Free fraud and cybercrime advice seminar for businesses
Hertfordshire businesses are invited to attend a free Fraud and Cybercrime Breakfast Seminar organised by the Police and Crime Commissioner Mr David Lloyd.

It is being hosted by the Independent Business Advisory Group (IBAG) which was established by the Commissioner to help local firms tackle and discuss key crime issues.

The event is being held online from 8am to 9am with an opportunity for networking from 9 – 9.30am on Thursday 8th October and is open to all companies and businesses across the county.

Expert speakers will be offering advice on preventing cybercrime and foiling fraudsters who target commercial operations.

Virtual attendees will hear of emerging threats and which premises are most at risk of being targeted. They will also learn how fraudsters contact businesses via phishing emails, postal and telephone scams and what measures to take to mitigate becoming a victim of crime.

There will also be information of an additional scheme offering free cybersecurity checks by computer professionals to small and medium sized businesses.

Mr Lloyd said: “One in five crimes across Hertfordshire is committed against a business. This not only effects individuals such as owners and staff, but it can have a devastating impact on the financial viability of small and medium sized businesses.

“While many are experiencing tougher times due to the COVID-19 restrictions, any additional loss by fraud or cybercrime will exacerbate the tough times these companies are facing.

“Successful and viable firms are vital for the prosperity of the county, and I want to make sure that the simple and effective advice to protect themselves is easily and widely available.

“I trust that business owners will take this opportunity to invest ninety minutes of their time at this Breakfast Seminar to learn how to prevent their firms becoming victims of crime.”

There will also be an opportunity to network virtually on group discussions on the difficulties caused by COVID-19. Guests will be able to talk to other local business owners and representatives from Hertfordshire Police, the Chamber of Commerce, Growth Hub and Federation of Small Businesses.

Free tickets for the event can be obtained by visiting the Eventbrite page: https://www.eventbrite.co.uk/e/fraud-cybercrime-seminar-independent-business-advisory-group-ibag-tickets-120993080561

The Office of the Police and Crime Commissioner established IBAG so a range of businesses from sectors such as the rural community, retail, leisure, technology and professional services along with representatives from the Chamber of Commerce, Local Enterprise Partnership (LEP) and Federation of Small Businesses (FSB) can discuss key issues around business crime.

They also work together to share best practise to reduce and prevent business crime across the county.
A thousand domestic abuse victims helped by Beacon Safeguarding Hub
More than 1,000 domestic abuse victims have been contacted across Hertfordshire by the new multi-agency team, with over half accessing further help and support.

Supported and funded by the Police and Crime Commissioner the Beacon Safeguarding Hub was launched in May as a pilot scheme and it is based at the Domestic Abuse and Safeguarding Unit (DAISU) at Hatfield Police Station.

Police and Crime Commissioner David Lloyd said: “This is excellent news that the hub is already making a real positive difference to people’s lives. Victims are being given practical help to enable them to escape the abuse, while more offenders are being arrested.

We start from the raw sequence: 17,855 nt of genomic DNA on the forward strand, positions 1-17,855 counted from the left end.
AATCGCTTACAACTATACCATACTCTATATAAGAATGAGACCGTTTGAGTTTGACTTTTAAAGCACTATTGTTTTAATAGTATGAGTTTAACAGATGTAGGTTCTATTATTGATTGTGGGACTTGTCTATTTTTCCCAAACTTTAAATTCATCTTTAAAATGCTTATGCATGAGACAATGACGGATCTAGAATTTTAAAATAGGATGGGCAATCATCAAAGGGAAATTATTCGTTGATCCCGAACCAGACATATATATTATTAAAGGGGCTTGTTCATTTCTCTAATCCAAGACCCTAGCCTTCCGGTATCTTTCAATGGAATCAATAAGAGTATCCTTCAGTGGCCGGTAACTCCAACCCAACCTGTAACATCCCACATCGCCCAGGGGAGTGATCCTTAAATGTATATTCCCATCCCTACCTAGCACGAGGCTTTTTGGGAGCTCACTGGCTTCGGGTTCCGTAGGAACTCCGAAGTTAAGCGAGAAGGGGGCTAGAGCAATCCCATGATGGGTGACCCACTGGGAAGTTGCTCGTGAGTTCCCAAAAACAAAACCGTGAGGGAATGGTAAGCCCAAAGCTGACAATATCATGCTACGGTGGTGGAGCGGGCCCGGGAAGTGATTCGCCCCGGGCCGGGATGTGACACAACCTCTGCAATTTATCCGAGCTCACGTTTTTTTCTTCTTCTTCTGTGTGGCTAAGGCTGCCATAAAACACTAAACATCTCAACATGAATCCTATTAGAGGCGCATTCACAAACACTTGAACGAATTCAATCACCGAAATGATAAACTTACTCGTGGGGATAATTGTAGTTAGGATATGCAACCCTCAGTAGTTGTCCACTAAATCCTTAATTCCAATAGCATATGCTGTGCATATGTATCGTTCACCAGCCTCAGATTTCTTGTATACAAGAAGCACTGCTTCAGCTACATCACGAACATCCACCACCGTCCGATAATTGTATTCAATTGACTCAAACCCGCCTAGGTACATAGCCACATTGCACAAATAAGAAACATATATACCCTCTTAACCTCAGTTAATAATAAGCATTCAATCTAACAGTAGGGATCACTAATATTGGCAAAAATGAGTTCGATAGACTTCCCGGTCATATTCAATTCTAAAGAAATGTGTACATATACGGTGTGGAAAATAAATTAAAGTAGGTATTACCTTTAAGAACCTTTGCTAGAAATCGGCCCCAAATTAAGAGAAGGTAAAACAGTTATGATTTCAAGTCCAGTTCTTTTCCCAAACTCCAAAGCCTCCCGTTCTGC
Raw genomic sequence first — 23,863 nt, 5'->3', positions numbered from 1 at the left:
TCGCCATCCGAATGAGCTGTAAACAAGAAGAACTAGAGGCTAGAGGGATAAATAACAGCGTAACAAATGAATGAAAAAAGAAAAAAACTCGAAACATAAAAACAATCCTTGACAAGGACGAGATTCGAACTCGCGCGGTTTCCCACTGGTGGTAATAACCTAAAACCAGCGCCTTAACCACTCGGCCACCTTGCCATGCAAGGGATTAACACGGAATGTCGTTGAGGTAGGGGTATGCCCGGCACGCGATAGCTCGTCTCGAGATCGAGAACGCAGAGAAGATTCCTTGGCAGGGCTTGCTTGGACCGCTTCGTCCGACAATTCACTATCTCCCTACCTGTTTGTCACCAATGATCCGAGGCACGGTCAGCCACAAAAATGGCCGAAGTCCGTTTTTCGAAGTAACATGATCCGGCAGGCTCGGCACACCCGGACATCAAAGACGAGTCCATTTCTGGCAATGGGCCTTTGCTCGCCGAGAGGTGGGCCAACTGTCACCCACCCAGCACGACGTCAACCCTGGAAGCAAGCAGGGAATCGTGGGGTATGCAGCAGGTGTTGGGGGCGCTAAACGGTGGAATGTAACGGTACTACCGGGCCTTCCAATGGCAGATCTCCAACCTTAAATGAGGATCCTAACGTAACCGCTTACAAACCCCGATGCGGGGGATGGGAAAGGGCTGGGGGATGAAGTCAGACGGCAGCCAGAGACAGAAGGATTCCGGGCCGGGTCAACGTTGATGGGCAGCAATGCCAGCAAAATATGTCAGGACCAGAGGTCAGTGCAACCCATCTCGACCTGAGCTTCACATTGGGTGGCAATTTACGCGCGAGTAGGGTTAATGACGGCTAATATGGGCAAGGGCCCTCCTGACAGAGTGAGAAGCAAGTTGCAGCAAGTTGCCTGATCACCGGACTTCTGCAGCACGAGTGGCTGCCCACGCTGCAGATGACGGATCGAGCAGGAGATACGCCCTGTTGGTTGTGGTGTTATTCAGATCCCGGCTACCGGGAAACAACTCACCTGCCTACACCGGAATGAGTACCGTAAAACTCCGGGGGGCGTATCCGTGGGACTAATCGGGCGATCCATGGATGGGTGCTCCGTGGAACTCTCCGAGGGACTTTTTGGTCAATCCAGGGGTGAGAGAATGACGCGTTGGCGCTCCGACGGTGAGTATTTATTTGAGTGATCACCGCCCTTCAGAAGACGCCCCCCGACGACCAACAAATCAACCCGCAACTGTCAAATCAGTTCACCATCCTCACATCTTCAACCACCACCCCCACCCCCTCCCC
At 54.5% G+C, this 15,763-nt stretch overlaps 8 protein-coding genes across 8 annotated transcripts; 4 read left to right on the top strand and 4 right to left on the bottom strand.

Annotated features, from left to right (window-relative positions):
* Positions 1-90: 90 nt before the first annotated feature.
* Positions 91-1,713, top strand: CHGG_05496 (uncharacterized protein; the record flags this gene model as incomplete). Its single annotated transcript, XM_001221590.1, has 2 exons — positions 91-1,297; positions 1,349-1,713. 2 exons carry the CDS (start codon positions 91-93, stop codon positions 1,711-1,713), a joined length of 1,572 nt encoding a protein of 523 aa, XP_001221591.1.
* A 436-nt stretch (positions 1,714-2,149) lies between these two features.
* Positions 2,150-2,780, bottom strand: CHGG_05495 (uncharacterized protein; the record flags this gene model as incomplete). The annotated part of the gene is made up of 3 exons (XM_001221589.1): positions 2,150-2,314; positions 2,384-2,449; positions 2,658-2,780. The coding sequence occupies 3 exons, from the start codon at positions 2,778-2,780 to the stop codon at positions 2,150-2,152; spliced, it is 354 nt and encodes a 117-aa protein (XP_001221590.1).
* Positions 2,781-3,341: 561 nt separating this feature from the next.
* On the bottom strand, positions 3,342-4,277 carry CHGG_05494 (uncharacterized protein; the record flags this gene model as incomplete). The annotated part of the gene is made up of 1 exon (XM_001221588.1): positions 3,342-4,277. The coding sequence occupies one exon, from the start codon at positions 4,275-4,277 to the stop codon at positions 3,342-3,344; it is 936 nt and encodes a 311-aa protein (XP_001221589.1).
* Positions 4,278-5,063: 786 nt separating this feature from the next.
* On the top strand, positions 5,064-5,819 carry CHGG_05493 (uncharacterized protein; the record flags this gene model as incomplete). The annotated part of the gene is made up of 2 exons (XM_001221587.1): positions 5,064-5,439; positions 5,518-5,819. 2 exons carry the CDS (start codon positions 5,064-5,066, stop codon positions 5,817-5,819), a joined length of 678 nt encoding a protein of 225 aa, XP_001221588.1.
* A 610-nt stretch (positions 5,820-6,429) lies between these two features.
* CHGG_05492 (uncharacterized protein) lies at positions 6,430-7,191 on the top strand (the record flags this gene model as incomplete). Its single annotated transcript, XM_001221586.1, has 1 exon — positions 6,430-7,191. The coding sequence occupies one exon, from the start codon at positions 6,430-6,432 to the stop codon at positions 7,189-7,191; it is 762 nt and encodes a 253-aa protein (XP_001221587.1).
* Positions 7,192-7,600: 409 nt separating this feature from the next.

“The Safeguarding Hub is a further expansion of the services offered by our nationally recognised Beacon Victim Care Centre and delivers on the strong commitment in my Community Safety and Criminal Justice plan to improve the support available to victims of crime in Hertfordshire.

“This early success shows there is a need for this service, particularly as we have seen a rise in domestic abuse during the COVID-19 crisis.”

The Beacon Victim Care Centre, launched in 2015, offers support services to all victims of crime in Hertfordshire. Adding to this service, the new safeguarding hub now triages the majority of reports of domestic abuse to police and proactively contacts victims offering support. From there victims can be referred to an Independent Domestic Violence Advisor, get advice on injunctions or refuges, or get other practical or emotional support.” 

Detective Chief Inspector Ben Wright who heads up the DAISU said: “Without a doubt, this unit has been a lifeline for many victims of domestic abuse who may not have contacted police or other support services."

“In all likelihood, they would have been exposed to further harm and repeat victimisation. The hub was launched during lockdown in May when victims may have been more exposed to controlling and coercive relationships with added pressures of lockdown putting more people at risk of abuse, including emotional and financial abuse.”

“The uptake of support has surpassed all expectations and is growing week on week. In the region of 125 more Hertfordshire domestic abuse victims are now benefitting from a dedicated, needs-assessed service every month.”

DCI Wright added: “We have already seen some excellent results from the pilot which has helped victims move on and recover from abusive relationships, whilst also reducing risk to the victim and improving attrition rates in prosecutions. 

“Our priority is safeguarding victims and although we will do everything we can to get offenders to court, it is not always possible. Despite this there are other avenues of support that can be offered to victims that can help change their lives for the better.”

Some examples of support offered to victims include:

A vulnerable victim was unable to seek help due to the controlling and coercive relationship but thanks to intervention from the hub she and her two children were taken to a place of safety.  She later disclosed that she had been forced to have sex with different men to conceive her second child. Her husband was arrested for coercive and controlling behaviour.  He is currently on police bail and the case is still being investigated.